EASA2016: Anthropological legacies and human futures

(P025)
"Refugee crisis", European reactions and the role of anthropology [WCAA Panel]
Location U6-30
Date and Start Time 22 July, 2016 at 09:00
Sessions 2

Convenors

  • Michal Buchowski (Adam Mickiewicz University) email
  • Vesna Vucinic-Neskovic (University of Belgrade) email

Mail All Convenors

Short Abstract

The so-called refugee crisis in Europe has evoked various reactions of the European societies. It has polarised social groups and political leaders. These responses as well as the anthropologists' involvement in the "crisis" will be discussed in this WCAA sponsored panel.

Long Abstract

The so-called refugee crisis in Europe has evoked various reactions of the European societies. It has polarised social groups and political leaders. On the one hand, some groups and individuals expressed radically negative attitudes towards the incoming refugees from the Middle East, unprecedented in modern Europe. Hate speech motivated by ethnic, racial, and above all religious prejudices has become common and tolerated. Especially Muslims and groups associated with this religion have been targeted by the self-nominated defenders of "European culture" and "Europeans' security". Cultural fundamentalism has led to the radicalisation of the political stances. On the other hand, certain social groups and political elites have expressed their will to welcome and help refugees. Their rationale has been phrased in various ways: as humanitarian, philosophical, legal and pragmatic. Tolerance, limits of tolerance and intolerance, have again become hotly disputed issues. We would like to have descriptions and interpretations of these phenomena based on the ethnographic accounts as well as on discourse analyses. Historically and anthropologically informed accounts will shed light on the national, regional, and class differences in attitudes towards immigrants. Anthropologists' engagement in shaping structures of feelings of the European societies and in reforming the immigration policies shall also be discussed.

This panel is closed to new paper proposals.

Papers

Tolerance in times of crisis? How the debate about refugees unsettles the past and future in Germany

Author: Sultan Doughan (UC Berkeley)  email

Short Abstract

The refugee crisis has triggered anxieties about integrating Muslims and Arabs in a liberal democracy. Holocaust education programs approach refugee camps and intervene against Antisemitism. This paper will discuss how the notion of tolerance structures citizen-subjectivities in neoliberal crisis discourse.

Long Abstract

A number of political issues in Europe have been discussed as a "crisis" including the latest influx of refugees from the Middle East. The "refugee crisis" has triggered old anxieties about integrating "Muslims" and "Arabs" in a liberal democracy. Jewish institutions and actors in Holocaust education have voiced concern that language education would not be enough to integrate refugees into liberal democratic culture. Instead, Holocaust education provided by extra-curricular programs should approach refugee camps and intervene against anti-Semitic attitudes and foster tolerance. Holocaust education programs have been deployed for the last ten years to align Muslim citizens in Germany closer with the political project of Holocaus commemoration and democratic citizenship. Now these programs are extended, without the consent of and a conversation with the targeted refugee groups. This paper will discuss how the liberal notion of tolerance structures political subjectivities in neoliberal crisis discourse. Further, it considers how tolerance as a discourse structures the definition of Antisemitism in the political context of Germany. As part of this discussion, the paper will provide ethnographic insights into how the presence of refugees unsettles the political project of past and future and how this is counteracted by institutions and actors within the field of historical-political education including a Jewish-Muslim grassroots movement. Based on ethnographic fieldwork this paper will problematize how the discourse of integrating non-European subjects through Holocaust education structures minority positions among Jewish and Muslim citizens in relation to the newly arrived refugees from the Middle East.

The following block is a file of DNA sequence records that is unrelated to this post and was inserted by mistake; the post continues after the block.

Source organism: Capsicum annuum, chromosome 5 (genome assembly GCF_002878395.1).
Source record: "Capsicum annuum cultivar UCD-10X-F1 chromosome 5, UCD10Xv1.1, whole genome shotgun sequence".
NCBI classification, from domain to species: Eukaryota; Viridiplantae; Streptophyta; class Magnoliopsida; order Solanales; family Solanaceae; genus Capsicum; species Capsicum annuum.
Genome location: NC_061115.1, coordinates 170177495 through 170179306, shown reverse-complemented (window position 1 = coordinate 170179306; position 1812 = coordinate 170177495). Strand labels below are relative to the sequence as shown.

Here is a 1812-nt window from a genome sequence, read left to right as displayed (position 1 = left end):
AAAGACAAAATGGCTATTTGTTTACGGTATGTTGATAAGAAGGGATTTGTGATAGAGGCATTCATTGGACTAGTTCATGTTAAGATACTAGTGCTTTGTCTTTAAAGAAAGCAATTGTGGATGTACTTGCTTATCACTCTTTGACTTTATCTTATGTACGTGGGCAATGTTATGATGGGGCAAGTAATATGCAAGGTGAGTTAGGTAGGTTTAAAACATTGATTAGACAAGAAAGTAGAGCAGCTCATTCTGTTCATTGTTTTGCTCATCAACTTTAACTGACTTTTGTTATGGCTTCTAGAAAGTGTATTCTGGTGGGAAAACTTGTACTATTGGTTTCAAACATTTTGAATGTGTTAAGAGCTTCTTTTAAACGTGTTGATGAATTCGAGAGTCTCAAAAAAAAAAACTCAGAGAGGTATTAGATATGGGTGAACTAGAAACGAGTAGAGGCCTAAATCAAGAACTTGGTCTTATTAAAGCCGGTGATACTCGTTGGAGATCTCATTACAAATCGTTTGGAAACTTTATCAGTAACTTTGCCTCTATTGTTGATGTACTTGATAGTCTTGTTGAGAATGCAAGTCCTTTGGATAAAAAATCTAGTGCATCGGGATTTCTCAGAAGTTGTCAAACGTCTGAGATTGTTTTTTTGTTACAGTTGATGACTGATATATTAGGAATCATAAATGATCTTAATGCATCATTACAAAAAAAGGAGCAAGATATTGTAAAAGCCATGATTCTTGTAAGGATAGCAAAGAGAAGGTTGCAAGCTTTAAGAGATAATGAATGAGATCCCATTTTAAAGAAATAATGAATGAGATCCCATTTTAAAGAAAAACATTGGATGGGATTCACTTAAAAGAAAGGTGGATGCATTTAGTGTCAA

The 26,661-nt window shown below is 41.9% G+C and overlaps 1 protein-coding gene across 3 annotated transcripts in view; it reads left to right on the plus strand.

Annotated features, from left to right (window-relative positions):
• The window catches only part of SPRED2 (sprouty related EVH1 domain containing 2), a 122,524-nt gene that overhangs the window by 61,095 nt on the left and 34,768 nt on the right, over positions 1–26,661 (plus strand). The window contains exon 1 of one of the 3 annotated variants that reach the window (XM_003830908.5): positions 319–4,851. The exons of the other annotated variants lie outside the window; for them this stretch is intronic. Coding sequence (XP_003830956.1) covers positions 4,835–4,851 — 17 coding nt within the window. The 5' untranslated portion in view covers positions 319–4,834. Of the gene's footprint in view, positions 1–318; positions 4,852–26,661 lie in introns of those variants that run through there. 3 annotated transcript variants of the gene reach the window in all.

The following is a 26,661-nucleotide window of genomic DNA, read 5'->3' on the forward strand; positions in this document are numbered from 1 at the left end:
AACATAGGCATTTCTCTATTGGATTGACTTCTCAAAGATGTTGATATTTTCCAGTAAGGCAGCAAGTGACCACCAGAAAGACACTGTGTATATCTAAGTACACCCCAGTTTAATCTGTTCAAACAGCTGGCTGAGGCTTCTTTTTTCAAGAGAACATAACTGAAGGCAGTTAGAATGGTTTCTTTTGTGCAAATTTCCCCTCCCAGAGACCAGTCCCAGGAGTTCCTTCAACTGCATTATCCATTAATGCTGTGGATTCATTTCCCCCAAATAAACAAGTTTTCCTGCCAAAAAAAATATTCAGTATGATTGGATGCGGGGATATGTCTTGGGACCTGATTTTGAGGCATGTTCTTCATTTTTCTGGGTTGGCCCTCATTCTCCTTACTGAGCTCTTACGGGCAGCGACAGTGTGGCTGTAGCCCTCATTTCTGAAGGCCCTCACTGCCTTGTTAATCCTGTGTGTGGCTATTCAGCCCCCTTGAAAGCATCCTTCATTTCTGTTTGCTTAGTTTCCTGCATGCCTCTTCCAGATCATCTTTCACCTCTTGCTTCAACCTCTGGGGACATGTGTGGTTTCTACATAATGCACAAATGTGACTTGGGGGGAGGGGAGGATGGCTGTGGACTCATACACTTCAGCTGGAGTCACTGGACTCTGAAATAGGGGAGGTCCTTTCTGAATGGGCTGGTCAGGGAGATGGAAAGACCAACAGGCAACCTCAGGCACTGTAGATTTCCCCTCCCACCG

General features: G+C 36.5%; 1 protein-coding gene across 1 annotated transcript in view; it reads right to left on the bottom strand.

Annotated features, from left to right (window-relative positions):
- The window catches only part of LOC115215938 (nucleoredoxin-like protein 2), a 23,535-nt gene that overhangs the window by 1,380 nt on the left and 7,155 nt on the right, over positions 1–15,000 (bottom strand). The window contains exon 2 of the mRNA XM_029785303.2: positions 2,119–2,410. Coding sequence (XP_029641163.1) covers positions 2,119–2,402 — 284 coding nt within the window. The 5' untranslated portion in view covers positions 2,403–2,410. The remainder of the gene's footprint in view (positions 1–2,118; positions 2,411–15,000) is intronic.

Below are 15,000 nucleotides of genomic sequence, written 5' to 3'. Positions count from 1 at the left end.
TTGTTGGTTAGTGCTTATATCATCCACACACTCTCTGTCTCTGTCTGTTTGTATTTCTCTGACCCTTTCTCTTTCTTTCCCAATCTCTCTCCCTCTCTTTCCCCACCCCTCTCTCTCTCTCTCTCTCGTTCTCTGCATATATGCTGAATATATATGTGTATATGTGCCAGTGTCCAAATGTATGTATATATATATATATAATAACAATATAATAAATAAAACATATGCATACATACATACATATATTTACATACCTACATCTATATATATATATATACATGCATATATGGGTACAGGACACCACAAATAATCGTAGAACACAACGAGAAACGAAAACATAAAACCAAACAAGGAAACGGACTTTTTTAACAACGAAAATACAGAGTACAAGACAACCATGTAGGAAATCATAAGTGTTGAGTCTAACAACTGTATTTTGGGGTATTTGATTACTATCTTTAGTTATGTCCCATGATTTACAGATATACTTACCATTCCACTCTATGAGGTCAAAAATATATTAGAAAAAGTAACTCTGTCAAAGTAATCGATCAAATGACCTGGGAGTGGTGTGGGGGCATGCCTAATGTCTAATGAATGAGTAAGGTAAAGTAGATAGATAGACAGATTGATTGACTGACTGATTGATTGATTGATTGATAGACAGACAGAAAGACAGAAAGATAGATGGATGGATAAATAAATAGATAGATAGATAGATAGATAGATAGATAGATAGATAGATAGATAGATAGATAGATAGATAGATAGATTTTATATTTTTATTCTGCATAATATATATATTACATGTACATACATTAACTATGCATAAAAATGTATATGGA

Understanding xenophobia from a local perspective: structural, political and cultural conditions of anti-migrant mobilization in rural Hungary

Author: Margit Feischmidt (Hungarian Academy of Sciences)  email

Short Abstract

This lecture will explore how and why anti-migrant discourses emerge in the particular socio-economic contexts of post-communist and neo-capitalist European semi-periphery.

Long Abstract

The locality analyzed in the case study is a village on the Hungarian side of Serbian-Hungarian border which was crossed by hundreds of thousands of migrants during the last year. The village has a countrywide reputation because of its far right major. By securitizing the migrant issue he not only has stabilized his power, but by documenting his local interventions on social media he could effectively authenticate and spread the panic nationally and to some extent even globally. By applying an ethnographic approach, the paper seeks to uncover structural forces, discourses and agencies that help to explain the success of a multi-layer anti-migrant mobilization campaign (on national, local and international level). Using narrative data it shows how despite of physical and social contacts the "aliens" could be converted into "enemies" due to the role of racializing discourses spread on social media, in political and everyday talk. The paper also demonstrates that social contacts and very few cases of solidarity were controlled and reconfigured by real and virtual discourses of disgust, fear and dehumanization. The analysis will incorporate theories of migration, racism and xenophobia, as well as far right politics and its mainstreaming in European societies.